“I think that all physicians should understand the benefits that can come from making sure that opportunities are made available to patients who have the means and desire to donate,” Dr. Jagsi said. “Not only do these donations make it possible to advance research and patient care, but they also provide an opportunity for patients to feel empowered as partners in the battle against a disease that has afflicted them or a loved one.”
Doctors need training to understand how they can be helpful without jeopardizing the sanctity of the physician-patient relationship, in which there is an inherent power asymmetry, she said.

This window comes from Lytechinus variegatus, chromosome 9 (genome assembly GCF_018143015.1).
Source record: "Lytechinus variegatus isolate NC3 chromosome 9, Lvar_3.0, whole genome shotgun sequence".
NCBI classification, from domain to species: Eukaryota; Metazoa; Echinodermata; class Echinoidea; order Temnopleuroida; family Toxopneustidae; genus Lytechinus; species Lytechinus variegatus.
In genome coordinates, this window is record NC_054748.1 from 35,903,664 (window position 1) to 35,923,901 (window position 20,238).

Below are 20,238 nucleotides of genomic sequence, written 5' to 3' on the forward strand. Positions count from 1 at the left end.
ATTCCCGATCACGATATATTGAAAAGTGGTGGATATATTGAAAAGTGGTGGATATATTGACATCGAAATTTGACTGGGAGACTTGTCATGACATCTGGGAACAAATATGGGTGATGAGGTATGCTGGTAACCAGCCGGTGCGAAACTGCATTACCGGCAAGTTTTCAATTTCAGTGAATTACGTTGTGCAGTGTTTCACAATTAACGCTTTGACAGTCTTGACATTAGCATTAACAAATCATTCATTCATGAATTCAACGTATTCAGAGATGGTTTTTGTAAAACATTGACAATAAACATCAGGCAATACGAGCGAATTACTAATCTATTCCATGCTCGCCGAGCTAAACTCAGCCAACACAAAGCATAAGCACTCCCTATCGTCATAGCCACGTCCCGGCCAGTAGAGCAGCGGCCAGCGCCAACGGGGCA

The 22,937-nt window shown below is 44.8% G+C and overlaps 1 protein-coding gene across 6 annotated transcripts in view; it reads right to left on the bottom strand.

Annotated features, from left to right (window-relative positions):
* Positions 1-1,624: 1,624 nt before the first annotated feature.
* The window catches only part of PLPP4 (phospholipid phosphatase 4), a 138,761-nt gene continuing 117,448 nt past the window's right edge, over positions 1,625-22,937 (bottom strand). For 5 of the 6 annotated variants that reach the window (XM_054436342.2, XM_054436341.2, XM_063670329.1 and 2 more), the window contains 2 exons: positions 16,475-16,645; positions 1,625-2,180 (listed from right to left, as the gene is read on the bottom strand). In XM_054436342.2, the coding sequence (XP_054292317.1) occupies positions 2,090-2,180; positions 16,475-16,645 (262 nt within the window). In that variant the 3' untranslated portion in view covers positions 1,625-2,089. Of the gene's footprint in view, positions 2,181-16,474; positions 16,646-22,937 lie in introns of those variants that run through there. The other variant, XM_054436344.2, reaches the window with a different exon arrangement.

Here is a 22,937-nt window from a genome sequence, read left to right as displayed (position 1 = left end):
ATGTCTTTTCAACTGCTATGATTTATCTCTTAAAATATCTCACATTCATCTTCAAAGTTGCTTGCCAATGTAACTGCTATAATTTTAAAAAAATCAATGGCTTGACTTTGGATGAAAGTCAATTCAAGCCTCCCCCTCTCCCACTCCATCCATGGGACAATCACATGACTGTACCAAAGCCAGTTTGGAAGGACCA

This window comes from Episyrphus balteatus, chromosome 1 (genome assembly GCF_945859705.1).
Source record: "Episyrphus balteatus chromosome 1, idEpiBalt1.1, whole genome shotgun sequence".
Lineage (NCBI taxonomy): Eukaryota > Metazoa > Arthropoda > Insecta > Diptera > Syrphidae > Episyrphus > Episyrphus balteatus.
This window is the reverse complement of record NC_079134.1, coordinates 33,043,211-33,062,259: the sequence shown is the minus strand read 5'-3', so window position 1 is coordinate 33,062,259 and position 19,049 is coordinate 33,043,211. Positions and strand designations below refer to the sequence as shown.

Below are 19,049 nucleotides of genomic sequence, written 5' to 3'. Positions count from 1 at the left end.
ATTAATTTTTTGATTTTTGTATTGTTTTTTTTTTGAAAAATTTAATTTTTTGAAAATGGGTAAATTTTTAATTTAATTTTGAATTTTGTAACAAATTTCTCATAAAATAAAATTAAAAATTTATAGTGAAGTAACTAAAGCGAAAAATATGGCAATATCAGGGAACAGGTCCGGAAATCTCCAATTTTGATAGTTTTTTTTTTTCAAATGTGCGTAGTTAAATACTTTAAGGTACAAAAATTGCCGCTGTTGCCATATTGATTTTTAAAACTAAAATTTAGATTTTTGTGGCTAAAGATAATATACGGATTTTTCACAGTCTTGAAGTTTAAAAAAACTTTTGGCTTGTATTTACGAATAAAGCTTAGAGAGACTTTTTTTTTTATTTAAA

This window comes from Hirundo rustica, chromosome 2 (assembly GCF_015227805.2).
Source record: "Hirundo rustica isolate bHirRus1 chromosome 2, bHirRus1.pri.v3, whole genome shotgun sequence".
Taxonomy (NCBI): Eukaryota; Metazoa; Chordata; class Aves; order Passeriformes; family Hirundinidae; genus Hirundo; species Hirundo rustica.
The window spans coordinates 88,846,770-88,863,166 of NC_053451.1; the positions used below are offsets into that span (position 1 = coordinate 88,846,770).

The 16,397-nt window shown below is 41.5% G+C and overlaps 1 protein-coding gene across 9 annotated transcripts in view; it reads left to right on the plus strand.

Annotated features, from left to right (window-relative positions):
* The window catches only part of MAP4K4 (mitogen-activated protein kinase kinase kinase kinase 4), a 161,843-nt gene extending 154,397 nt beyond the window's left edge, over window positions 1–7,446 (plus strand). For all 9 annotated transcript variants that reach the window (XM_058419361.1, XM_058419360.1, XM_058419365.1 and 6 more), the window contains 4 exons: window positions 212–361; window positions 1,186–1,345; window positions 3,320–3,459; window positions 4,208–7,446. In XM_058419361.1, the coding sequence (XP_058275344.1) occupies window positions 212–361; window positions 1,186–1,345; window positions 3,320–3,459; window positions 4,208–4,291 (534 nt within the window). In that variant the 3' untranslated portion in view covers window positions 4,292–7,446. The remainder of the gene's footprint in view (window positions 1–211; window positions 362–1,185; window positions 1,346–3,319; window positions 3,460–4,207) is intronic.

“Physicians are understandably ambivalent about soliciting donations from patients,” Dr. Keith Nicholls of the University of South Alabama in Mobile, who was not part of the new study, told Reuters Health by email.
Doctors more often said that solicitation happens at their hospital, but they do not do it themselves, which may mean that they are underreporting their own involvement, he said.
“The physicians’ financial security is directly dependent on the financial condition of the organization in which they practice,” Dr. Nicholls said. “More donations mean more raises, more resources, more status, etc.”